Zebra mussels confirmed in Embarrass Mine Pit
The Minnesota Department of Natural Resources has confirmed a report of zebra mussels in the Embarrass Mine Pit, also known as the Sabin Mine Pit, near Aurora in St. Louis County. Mining in the Embarrass Mine Pit stopped in 1977.
A U.S. Forest Service employee contacted the DNR after finding several zebra mussels while swimming in a public area at the north end of the pit. A DNR invasive species specialist subsequently found adult zebra mussels in several locations in the 155-acre pit. Embarrass Mine Pit is stocked with stream trout and other fish species, making it popular with anglers. It has a maximum depth of 465 feet.
Zebra mussels were confirmed in the nearby St. James Mine Pit in Aurora in July 2021, after an initial report from the same individual to the DNR. The DNR is working with the city of Biwabik, which draws water from the Embarrass Mine Pit for municipal and domestic use.
Zebra mussels can cause expensive damage to water intake pipes and can reduce or block water flow into intake pipes. Water containing zebra mussel larvae, called veligers, must be filtered and/or treated to eliminate veligers before it can be used for drinking water or discharged to prevent the spread of invasive species in downstream receiving waters.
Whether or not a lake has any invasive species, Minnesota law requires people to:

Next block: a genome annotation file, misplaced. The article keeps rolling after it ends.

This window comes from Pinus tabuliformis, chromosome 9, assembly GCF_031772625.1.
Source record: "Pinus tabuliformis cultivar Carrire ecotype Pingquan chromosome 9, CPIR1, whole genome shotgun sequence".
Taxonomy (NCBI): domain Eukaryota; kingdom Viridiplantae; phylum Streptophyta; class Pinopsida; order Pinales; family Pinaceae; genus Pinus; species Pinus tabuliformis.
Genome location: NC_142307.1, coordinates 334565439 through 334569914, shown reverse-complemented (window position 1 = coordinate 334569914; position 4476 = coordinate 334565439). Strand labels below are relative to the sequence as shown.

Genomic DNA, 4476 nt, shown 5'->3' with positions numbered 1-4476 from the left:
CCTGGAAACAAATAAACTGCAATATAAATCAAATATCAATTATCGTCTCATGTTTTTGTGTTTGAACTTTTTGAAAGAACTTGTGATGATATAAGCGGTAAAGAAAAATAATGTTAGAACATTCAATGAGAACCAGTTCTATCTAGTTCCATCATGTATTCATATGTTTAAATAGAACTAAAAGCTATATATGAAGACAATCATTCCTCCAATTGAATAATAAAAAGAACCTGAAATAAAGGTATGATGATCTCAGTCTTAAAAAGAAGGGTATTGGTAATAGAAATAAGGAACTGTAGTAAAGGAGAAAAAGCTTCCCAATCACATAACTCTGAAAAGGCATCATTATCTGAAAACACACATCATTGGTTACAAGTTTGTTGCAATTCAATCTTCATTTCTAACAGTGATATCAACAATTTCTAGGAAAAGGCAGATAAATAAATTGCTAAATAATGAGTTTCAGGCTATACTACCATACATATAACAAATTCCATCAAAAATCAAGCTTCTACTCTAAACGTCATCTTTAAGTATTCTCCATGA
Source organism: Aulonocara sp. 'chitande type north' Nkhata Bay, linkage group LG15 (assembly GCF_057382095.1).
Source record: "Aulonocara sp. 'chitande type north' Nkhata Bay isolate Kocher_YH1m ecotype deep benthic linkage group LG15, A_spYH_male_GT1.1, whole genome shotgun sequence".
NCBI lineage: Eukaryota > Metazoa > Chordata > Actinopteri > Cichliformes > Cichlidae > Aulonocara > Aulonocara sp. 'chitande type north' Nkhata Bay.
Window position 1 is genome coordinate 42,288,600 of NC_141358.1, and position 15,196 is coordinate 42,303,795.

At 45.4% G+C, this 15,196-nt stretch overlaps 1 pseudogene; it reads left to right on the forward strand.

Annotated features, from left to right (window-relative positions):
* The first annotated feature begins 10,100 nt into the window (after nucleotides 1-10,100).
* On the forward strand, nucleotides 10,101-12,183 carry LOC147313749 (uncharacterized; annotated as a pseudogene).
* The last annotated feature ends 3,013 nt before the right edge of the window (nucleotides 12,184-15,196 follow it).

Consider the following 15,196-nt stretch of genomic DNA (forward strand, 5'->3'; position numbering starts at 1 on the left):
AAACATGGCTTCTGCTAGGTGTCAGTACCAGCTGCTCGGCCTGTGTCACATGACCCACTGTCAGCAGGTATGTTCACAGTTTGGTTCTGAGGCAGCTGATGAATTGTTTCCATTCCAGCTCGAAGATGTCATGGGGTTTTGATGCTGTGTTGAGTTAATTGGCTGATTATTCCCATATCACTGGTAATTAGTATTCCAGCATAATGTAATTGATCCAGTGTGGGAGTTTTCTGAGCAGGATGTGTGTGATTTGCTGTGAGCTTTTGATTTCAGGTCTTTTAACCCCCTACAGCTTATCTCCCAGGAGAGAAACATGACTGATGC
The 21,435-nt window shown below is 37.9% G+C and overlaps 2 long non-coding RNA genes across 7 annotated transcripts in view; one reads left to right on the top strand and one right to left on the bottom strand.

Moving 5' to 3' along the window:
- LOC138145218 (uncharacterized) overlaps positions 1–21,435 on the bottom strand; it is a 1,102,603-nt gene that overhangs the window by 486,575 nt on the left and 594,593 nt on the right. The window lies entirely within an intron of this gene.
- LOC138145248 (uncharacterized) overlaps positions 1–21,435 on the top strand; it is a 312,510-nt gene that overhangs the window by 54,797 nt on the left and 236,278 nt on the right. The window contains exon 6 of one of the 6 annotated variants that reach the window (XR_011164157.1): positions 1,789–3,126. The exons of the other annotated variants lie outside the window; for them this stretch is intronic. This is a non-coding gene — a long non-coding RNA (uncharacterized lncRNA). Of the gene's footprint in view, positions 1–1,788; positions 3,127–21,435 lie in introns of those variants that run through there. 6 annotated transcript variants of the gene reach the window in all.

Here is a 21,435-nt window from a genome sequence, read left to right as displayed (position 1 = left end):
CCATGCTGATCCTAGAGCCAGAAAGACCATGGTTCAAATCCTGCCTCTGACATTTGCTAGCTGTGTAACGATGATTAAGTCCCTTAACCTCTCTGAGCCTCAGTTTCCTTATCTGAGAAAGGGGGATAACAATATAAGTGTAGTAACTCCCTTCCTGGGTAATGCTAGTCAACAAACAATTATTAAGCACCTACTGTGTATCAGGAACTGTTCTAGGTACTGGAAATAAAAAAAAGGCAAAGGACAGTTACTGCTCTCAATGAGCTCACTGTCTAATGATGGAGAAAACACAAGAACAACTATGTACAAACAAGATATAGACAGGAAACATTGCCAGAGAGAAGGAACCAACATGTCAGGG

Clean watercraft, trailers and equipment to remove aquatic plants and prohibited invasive species.
Drain all water and leave drain plugs out during transport.
Dispose of unwanted bait in the trash.
Never release bait, plants or aquarium pets into Minnesota waters.
Dry docks, lifts and rafts for 21 days before moving them from one water body to another.
These additional steps reduce the risk of spreading aquatic invasive species:
Decontaminate watercraft and equipment – find free stations on the courtesy decontamination page of the DNR website (mndnr.gov/Decon).
Spray with high-pressure water or rinse with very hot water (120 degrees for at least two minutes or 140 degrees for at least 10 seconds).
Dry watercraft and equipment for at least five days before using in another water body.
In addition to damaging water intake pipes, zebra mussels can compete with native species for food and habitat, cut the feet of swimmers and reduce the performance of boat motors.
People should contact a Minnesota DNR aquatic invasive species specialist (mndnr.gov/Invasives/AIS/Contacts.html) if they think they have found zebra mussels or any other invasive species.
More information is available on the aquatic invasive species page of the DNR website (mndnr.gov/AIS).